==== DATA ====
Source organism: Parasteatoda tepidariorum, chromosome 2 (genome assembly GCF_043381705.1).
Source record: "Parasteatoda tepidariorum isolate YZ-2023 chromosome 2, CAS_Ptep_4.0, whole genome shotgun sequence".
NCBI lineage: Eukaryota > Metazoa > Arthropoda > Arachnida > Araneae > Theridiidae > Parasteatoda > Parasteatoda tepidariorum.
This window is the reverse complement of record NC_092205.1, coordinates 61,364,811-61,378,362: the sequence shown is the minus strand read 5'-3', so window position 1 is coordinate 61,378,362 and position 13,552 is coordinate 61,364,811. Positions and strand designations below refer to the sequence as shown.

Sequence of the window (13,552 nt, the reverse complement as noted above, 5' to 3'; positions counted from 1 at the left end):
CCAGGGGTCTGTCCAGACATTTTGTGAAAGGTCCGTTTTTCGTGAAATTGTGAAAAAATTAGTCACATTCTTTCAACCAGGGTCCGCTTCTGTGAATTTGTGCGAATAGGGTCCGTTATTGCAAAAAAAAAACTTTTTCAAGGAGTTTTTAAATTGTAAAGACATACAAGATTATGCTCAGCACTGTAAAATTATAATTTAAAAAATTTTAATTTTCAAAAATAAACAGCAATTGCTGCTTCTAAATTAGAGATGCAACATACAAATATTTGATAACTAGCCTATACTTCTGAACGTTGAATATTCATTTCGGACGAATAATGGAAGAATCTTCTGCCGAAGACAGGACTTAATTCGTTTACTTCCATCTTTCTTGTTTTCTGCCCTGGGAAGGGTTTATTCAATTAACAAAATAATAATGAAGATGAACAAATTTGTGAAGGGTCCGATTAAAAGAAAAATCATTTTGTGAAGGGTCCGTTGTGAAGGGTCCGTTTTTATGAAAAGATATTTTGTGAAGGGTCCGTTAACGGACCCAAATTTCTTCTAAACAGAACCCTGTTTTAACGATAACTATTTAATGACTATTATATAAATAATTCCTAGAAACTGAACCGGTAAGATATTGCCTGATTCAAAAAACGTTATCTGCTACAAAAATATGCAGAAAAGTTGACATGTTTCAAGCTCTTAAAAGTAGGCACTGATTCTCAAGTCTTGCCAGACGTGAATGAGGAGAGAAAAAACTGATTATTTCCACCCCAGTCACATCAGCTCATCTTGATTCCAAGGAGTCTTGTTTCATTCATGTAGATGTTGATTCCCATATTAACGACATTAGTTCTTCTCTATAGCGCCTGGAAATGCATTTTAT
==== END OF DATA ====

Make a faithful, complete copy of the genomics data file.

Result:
Source organism: Parasteatoda tepidariorum, chromosome 2 (genome assembly GCF_043381705.1).
Source record: "Parasteatoda tepidariorum isolate YZ-2023 chromosome 2, CAS_Ptep_4.0, whole genome shotgun sequence".
NCBI lineage: Eukaryota > Metazoa > Arthropoda > Arachnida > Araneae > Theridiidae > Parasteatoda > Parasteatoda tepidariorum.
This window is the reverse complement of record NC_092205.1, coordinates 61,364,811-61,378,362: the sequence shown is the minus strand read 5'-3', so window position 1 is coordinate 61,378,362 and position 13,552 is coordinate 61,364,811. Positions and strand designations below refer to the sequence as shown.

Sequence of the window (13,552 nt, the reverse complement as noted above, 5' to 3'; positions counted from 1 at the left end):
CCAGGGGTCTGTCCAGACATTTTGTGAAAGGTCCGTTTTTCGTGAAATTGTGAAAAAATTAGTCACATTCTTTCAACCAGGGTCCGCTTCTGTGAATTTGTGCGAATAGGGTCCGTTATTGCAAAAAAAAAACTTTTTCAAGGAGTTTTTAAATTGTAAAGACATACAAGATTATGCTCAGCACTGTAAAATTATAATTTAAAAAATTTTAATTTTCAAAAATAAACAGCAATTGCTGCTTCTAAATTAGAGATGCAACATACAAATATTTGATAACTAGCCTATACTTCTGAACGTTGAATATTCATTTCGGACGAATAATGGAAGAATCTTCTGCCGAAGACAGGACTTAATTCGTTTACTTCCATCTTTCTTGTTTTCTGCCCTGGGAAGGGTTTATTCAATTAACAAAATAATAATGAAGATGAACAAATTTGTGAAGGGTCCGATTAAAAGAAAAATCATTTTGTGAAGGGTCCGTTGTGAAGGGTCCGTTTTTATGAAAAGATATTTTGTGAAGGGTCCGTTAACGGACCCAAATTTCTTCTAAACAGAACCCTGTTTTAACGATAACTATTTAATGACTATTATATAAATAATTCCTAGAAACTGAACCGGTAAGATATTGCCTGATTCAAAAAACGTTATCTGCTACAAAAATATGCAGAAAAGTTGACATGTTTCAAGCTCTTAAAAGTAGGCACTGATTCTCAAGTCTTGCCAGACGTGAATGAGGAGAGAAAAAACTGATTATTTCCACCCCAGTCACATCAGCTCATCTTGATTCCAAGGAGTCTTGTTTCATTCATGTAGATGTTGATTCCCATATTAACGACATTAGTTCTTCTCTATAGCGCCTGGAAATGCATTTTAT